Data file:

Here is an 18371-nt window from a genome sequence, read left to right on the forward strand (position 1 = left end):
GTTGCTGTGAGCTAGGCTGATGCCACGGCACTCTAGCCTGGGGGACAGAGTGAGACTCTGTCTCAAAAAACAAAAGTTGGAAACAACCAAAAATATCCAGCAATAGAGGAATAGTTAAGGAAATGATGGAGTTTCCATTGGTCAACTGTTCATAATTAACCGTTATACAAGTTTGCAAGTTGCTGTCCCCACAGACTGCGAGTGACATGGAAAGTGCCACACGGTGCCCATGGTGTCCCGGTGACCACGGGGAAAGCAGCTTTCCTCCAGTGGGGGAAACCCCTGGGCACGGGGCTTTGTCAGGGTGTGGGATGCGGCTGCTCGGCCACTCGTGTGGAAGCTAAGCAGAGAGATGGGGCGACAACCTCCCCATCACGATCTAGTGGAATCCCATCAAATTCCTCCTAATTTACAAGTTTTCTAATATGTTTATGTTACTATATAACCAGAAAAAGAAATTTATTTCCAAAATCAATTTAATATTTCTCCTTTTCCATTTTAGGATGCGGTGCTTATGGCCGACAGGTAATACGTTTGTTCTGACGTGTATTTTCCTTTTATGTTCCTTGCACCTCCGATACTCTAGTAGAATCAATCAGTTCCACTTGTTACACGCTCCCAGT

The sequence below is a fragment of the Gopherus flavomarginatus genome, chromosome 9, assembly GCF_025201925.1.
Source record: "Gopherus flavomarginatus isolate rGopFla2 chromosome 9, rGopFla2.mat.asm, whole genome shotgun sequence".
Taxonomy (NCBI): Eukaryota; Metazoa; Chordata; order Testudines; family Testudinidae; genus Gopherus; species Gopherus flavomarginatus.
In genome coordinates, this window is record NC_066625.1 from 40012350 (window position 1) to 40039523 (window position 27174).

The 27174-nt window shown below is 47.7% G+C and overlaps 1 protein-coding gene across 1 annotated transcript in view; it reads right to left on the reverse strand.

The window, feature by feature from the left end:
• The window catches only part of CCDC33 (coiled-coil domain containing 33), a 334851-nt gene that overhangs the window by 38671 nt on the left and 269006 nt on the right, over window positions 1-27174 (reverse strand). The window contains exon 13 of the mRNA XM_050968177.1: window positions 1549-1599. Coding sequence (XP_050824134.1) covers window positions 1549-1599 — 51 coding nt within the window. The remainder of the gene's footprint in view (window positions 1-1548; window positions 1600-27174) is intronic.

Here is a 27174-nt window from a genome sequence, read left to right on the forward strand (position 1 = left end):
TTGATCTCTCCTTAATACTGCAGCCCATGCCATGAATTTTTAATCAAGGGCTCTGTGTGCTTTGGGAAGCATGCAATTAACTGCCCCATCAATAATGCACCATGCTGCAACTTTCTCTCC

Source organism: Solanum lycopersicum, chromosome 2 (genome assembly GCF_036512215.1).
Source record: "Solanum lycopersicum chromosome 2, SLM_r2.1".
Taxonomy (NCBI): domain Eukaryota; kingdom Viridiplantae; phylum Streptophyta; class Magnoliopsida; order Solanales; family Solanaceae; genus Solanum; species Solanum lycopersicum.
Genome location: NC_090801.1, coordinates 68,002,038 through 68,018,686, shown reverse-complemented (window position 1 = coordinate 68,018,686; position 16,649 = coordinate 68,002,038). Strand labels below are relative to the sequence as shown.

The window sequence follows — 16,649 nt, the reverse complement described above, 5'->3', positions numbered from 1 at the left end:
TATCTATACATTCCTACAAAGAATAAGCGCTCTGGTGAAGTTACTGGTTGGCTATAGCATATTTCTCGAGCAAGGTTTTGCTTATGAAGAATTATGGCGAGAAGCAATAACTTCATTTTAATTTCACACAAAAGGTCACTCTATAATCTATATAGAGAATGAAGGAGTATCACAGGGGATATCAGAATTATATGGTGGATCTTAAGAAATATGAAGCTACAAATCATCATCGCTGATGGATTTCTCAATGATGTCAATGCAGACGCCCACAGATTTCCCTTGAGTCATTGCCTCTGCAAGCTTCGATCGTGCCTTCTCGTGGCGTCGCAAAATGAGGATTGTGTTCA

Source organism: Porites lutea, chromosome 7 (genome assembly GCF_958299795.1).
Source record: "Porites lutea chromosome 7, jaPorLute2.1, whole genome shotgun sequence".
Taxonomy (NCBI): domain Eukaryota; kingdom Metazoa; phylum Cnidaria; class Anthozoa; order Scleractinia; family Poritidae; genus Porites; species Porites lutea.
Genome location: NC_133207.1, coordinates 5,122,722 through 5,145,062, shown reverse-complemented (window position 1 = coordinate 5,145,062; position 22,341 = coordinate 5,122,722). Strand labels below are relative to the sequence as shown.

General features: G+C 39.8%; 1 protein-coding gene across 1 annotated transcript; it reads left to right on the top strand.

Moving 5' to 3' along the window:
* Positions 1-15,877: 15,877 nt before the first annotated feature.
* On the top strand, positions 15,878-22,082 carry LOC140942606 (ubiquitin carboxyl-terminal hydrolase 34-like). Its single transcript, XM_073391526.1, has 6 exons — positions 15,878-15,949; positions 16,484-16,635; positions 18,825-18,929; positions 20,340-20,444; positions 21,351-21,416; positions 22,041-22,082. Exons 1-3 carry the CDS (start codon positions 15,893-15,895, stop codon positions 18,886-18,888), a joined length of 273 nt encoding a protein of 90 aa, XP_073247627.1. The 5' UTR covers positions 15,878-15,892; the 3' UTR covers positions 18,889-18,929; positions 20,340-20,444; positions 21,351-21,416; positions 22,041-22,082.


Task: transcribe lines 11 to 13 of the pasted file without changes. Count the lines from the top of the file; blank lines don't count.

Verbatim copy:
TTGATCTCTCCTTAATACTGCAGCCCATGCCATGAATTTTTAATCAAGGGCTCTGTGTGCTTTGGGAAGCATGCAATTAACTGCCCCATCAATAATGCACCATGCTGCAACTTTCTCTCC

Source organism: Solanum lycopersicum, chromosome 2 (genome assembly GCF_036512215.1).
Source record: "Solanum lycopersicum chromosome 2, SLM_r2.1".